The Reticle Alignment Tool is much simpler in design than the EXD tool, and it includes long, flat edges and an accurate spirit level so that it can be used like a good carpenter's level to level the scope and align an anti-cant indicator (the EXD tool is too narrow and top heavy to use as a carpenter's level). Plus, the Reticle Alignment Tool costs less.

The lines on the Reticle Alignment Tool are for centering the scope objective on the tool. The lines are viewed from the outside of the scope, not through the scope. The tool has a strip of double-stick tape that allows it to stick to the scope objective once it is centered. Then the rifle and tool are rotated together until the spirit level on the tool is level. I perform this step with the rifle in a vise so that the rifle and tool don't rotate after I get them level.

Finally, the scope is rotated in the rings until the turret axis is level. I simply remove the Reticle Alignment Tool from the front of the scope and place it inverted on the elevation turret. Sometimes I hold the tool along a flat side of the turret housing. Other times I hold a flat steel ruler along the bottom of the scope tube housing and lay the inverted Reticle Alignment Tool on the ruler. I'm simply trying to locate a mechanical reference surface on the scope that is parallel/perpendicular to the turret axes.

The Reticle Alignment Tool is a machined part, not stamped or injection molded. The edges are square and the spirit level is manually aligned on a surface plate when the tool is assembled. The spirit level is within +/-15 MOA of being parallel or perpendicular to each of the four edges of the tool.
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  #20  
Old 09-08-2013, 08:38 PM
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Re: Good Scope Mounting Tools

Quote:
Originally Posted by woods View Post
Perfectly said and all the boxes checked

1. Scope centerline and bore centerline aligned vertically
2. Reticle adjusted to distant horizontal or vertical object
3. Anti-cant device installed to duplicate at bench or in field

gunner, first you say "don't bother with that tool" and now you say "your's is a nice tool worth the money". Have you finally begun to understand how the tool is used?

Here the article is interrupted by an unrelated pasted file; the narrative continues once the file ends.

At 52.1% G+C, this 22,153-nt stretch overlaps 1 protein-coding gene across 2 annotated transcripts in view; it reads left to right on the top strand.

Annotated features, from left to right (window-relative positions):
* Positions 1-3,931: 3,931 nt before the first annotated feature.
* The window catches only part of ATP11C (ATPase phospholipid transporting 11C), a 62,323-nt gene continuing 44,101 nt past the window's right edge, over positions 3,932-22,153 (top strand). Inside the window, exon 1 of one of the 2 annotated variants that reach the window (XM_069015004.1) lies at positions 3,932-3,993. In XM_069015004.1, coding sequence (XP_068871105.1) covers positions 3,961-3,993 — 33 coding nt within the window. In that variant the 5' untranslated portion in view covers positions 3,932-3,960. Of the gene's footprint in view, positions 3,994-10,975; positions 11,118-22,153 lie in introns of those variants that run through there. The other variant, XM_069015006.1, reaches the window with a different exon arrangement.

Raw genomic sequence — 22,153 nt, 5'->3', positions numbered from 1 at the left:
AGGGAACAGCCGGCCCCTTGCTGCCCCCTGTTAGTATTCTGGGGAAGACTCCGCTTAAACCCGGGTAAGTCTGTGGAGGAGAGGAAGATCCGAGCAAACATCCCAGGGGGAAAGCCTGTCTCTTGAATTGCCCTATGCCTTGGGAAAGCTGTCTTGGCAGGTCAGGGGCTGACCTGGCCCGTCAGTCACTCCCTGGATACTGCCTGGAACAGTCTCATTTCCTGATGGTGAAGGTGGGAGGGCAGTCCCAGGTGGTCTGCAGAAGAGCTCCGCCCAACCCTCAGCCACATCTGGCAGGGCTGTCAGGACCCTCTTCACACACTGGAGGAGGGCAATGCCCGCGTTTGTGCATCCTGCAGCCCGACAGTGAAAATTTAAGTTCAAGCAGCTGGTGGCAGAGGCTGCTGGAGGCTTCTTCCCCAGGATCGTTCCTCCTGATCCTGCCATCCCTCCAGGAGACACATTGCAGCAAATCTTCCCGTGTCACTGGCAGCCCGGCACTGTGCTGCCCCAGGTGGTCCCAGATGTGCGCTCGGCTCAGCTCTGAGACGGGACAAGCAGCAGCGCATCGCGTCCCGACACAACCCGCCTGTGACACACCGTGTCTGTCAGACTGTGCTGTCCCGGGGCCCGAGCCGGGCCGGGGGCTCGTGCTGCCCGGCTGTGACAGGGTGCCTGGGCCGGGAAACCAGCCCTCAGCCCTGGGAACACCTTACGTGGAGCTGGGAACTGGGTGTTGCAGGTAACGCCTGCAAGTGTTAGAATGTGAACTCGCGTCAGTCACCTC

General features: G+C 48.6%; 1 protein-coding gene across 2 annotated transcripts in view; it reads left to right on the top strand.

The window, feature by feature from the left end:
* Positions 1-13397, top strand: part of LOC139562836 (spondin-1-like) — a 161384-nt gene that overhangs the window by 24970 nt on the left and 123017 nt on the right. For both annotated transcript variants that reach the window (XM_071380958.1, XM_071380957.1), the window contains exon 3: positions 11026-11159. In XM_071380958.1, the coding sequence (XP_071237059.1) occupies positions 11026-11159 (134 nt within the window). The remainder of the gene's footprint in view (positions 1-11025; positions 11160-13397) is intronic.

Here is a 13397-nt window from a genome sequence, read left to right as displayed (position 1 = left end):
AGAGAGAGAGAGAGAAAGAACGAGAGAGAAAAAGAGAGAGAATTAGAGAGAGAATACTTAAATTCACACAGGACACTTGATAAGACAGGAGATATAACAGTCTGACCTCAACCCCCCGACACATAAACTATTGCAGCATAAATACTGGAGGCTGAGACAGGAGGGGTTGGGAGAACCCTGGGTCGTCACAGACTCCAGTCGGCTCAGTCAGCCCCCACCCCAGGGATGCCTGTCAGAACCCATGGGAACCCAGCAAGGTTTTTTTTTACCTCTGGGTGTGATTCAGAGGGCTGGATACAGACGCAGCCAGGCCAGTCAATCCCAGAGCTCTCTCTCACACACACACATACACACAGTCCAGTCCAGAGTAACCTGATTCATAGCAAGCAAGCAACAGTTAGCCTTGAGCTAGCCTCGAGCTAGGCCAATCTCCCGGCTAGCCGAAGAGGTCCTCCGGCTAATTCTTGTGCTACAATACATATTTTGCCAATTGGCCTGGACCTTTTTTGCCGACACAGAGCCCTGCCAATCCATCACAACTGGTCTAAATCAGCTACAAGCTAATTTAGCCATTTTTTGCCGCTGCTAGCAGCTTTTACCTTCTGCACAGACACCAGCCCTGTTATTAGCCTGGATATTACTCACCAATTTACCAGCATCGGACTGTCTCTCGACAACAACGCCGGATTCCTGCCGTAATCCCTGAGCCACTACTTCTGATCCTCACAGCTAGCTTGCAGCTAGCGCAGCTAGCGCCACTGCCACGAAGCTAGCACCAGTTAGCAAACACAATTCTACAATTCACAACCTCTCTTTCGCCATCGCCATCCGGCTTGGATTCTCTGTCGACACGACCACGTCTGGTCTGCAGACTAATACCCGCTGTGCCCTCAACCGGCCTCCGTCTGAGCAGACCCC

And you have YET to explain or describe YOUR method, only redefine the problem several times (which we all have known from the beginning)

So please explain to us "a more precise method is required". And we all also know about the field method of cranking elevation and looking for vertical POI's, but we are talking about a method for MOUNTING a scope
Woods - Fair points and questions. First, I must apologize to the thread. Please pardon my etiquette - I reread my first post on the matter regarding the tool in question and I was a bit harsh in how I put it. All of these tools certainly are helpful but for the kind of precision that many on this board strive for - 1000 yards and longer, more precision is necessary. 30 MOA cant work at those ranges . Quickly for perspective, for years I was one of the guys I describe trying to solve my ultra long range issues with load development till I saw something at a range in Texas that some benchrest guys were using (I hunt and shoot tactical/FClass). It made complete sense and it was a complete game changer for how my rifles performed once I got one. I decided instead of explaining, I would show you a quick video I did this afternoon using a rifle that I haven't held it 5 years. Also just a warning, my video skills are subpar at best as is my ability to plainly explain my points but hopefully this short video will be helpful. Again I am only trying to add value and be helpful as many on this board have done for me as I improve my shooting skills and equipment. Enjoy - hopefully.

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  #21  
Old 09-08-2013, 08:45 PM
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Re: Good Scope Mounting Tools

Bruce, I wish I had bought mine from you now, I paid $50 at my local store and just the other day I had to break out the Snap-On Torx drivers because even my Wheeler 86-piece screwdriver set didn't include a T-10 torx bit for torquing my EGW rails and my DNZ 1-piece mount, so I had to purchase a T-10 longshank T-10 & T-15 for my FAT wrench.